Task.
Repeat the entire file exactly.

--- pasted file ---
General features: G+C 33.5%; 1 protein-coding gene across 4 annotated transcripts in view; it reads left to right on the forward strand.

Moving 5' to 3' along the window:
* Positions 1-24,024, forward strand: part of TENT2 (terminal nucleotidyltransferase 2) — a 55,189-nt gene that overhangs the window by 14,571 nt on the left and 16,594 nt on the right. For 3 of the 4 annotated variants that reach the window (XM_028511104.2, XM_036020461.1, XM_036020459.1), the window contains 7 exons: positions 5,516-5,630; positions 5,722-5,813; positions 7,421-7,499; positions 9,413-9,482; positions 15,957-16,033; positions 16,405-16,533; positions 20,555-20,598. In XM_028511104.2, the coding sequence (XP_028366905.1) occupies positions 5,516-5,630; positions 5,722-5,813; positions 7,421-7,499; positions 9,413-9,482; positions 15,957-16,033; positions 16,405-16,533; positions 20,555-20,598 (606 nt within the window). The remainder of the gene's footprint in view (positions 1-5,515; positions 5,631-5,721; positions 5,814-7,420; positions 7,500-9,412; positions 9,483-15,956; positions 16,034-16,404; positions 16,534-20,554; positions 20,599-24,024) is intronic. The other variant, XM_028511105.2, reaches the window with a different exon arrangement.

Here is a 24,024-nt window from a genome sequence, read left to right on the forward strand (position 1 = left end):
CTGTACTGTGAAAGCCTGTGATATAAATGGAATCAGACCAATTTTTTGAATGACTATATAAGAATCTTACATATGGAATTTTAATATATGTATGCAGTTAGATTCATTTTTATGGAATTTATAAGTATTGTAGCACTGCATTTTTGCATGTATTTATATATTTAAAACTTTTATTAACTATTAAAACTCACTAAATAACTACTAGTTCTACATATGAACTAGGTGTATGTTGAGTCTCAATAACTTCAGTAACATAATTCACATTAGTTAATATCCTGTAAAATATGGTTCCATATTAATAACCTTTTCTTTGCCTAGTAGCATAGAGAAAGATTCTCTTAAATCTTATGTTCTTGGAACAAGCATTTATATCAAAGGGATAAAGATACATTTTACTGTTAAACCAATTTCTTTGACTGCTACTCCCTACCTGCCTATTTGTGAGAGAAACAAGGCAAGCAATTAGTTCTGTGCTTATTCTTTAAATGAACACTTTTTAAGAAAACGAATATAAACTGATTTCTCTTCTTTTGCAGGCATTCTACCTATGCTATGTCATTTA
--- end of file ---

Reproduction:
General features: G+C 33.5%; 1 protein-coding gene across 4 annotated transcripts in view; it reads left to right on the forward strand.

Moving 5' to 3' along the window:
* Positions 1-24,024, forward strand: part of TENT2 (terminal nucleotidyltransferase 2) — a 55,189-nt gene that overhangs the window by 14,571 nt on the left and 16,594 nt on the right. For 3 of the 4 annotated variants that reach the window (XM_028511104.2, XM_036020461.1, XM_036020459.1), the window contains 7 exons: positions 5,516-5,630; positions 5,722-5,813; positions 7,421-7,499; positions 9,413-9,482; positions 15,957-16,033; positions 16,405-16,533; positions 20,555-20,598. In XM_028511104.2, the coding sequence (XP_028366905.1) occupies positions 5,516-5,630; positions 5,722-5,813; positions 7,421-7,499; positions 9,413-9,482; positions 15,957-16,033; positions 16,405-16,533; positions 20,555-20,598 (606 nt within the window). The remainder of the gene's footprint in view (positions 1-5,515; positions 5,631-5,721; positions 5,814-7,420; positions 7,500-9,412; positions 9,483-15,956; positions 16,034-16,404; positions 16,534-20,554; positions 20,599-24,024) is intronic. The other variant, XM_028511105.2, reaches the window with a different exon arrangement.

Here is a 24,024-nt window from a genome sequence, read left to right on the forward strand (position 1 = left end):
CTGTACTGTGAAAGCCTGTGATATAAATGGAATCAGACCAATTTTTTGAATGACTATATAAGAATCTTACATATGGAATTTTAATATATGTATGCAGTTAGATTCATTTTTATGGAATTTATAAGTATTGTAGCACTGCATTTTTGCATGTATTTATATATTTAAAACTTTTATTAACTATTAAAACTCACTAAATAACTACTAGTTCTACATATGAACTAGGTGTATGTTGAGTCTCAATAACTTCAGTAACATAATTCACATTAGTTAATATCCTGTAAAATATGGTTCCATATTAATAACCTTTTCTTTGCCTAGTAGCATAGAGAAAGATTCTCTTAAATCTTATGTTCTTGGAACAAGCATTTATATCAAAGGGATAAAGATACATTTTACTGTTAAACCAATTTCTTTGACTGCTACTCCCTACCTGCCTATTTGTGAGAGAAACAAGGCAAGCAATTAGTTCTGTGCTTATTCTTTAAATGAACACTTTTTAAGAAAACGAATATAAACTGATTTCTCTTCTTTTGCAGGCATTCTACCTATGCTATGTCATTTA